1. The no_panic attribute makes no difference
  2. It reads all of stdout before producing any failures
  3. It yields all items until it encounters an error or an exit code

Vector vs iterator

Variants with the Vec return type are very similar to the ones with impl Iterator. The key differences are:

  • impl Iterator is only allocating one item at the time and yields it immediately after it is parsed, while Vec is reading output line by line but stores parsed output in the temporary Vec
  • Vec is aware of exit code. When subprocess finishes with error, impl Iterator will stop yielding values while Vec will return error or panic

Contribution

All contributions and comments are more than welcome! Don't be afraid to open an issue or PR whenever you find a bug or have an idea to improve this crate.

License

MIT License

Copyright (c) 2017 Marcin Sas-Szymański

Permission is hereby granted, free of charge, to any person obtaining a copy of this software and associated documentation files (the "Software"), to deal in the Software without restriction, including without limitation the rights to use, copy, modify, merge, publish, distribute, sublicense, and/or sell copies of the Software, and to permit persons to whom the Software is furnished to do so, subject to the following conditions:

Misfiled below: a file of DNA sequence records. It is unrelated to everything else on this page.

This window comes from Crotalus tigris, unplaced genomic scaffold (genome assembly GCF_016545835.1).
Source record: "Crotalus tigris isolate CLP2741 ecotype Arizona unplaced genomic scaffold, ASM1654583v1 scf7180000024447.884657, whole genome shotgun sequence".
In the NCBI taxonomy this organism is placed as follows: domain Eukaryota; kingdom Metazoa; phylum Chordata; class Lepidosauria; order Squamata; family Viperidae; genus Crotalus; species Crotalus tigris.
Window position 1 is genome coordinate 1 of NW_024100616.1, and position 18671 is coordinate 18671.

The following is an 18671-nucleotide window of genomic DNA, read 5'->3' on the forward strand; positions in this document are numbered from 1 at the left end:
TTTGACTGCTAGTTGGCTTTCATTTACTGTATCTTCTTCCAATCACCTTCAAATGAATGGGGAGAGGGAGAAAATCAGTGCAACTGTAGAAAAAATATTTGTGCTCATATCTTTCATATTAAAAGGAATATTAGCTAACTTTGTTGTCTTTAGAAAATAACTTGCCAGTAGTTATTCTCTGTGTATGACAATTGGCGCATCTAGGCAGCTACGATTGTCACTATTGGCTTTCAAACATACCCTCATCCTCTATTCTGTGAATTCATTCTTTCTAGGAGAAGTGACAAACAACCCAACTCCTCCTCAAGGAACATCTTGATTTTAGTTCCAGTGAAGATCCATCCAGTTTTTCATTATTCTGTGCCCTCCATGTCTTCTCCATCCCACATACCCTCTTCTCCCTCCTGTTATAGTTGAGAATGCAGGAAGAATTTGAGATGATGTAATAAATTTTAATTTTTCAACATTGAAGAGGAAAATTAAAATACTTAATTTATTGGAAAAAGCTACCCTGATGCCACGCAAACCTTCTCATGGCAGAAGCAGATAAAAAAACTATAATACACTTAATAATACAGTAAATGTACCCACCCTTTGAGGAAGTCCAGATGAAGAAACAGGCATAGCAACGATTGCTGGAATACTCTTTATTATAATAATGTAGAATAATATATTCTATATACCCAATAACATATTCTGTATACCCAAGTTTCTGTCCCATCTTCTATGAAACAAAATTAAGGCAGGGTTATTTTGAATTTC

The above copyright notice and this permission notice shall be included in all copies or substantial portions of the Software.

THE SOFTWARE IS PROVIDED "AS IS", WITHOUT WARRANTY OF ANY KIND, EXPRESS OR IMPLIED, INCLUDING BUT NOT LIMITED TO THE WARRANTIES OF MERCHANTABILITY, FITNESS FOR A PARTICULAR PURPOSE AND NONINFRINGEMENT. IN NO EVENT SHALL THE AUTHORS OR COPYRIGHT HOLDERS BE LIABLE FOR ANY CLAIM, DAMAGES OR OTHER LIABILITY, WHETHER IN AN ACTION OF CONTRACT, TORT OR OTHERWISE, ARISING FROM, OUT OF OR IN CONNECTION WITH THE SOFTWARE OR THE USE OR OTHER DEALINGS IN THE SOFTWARE.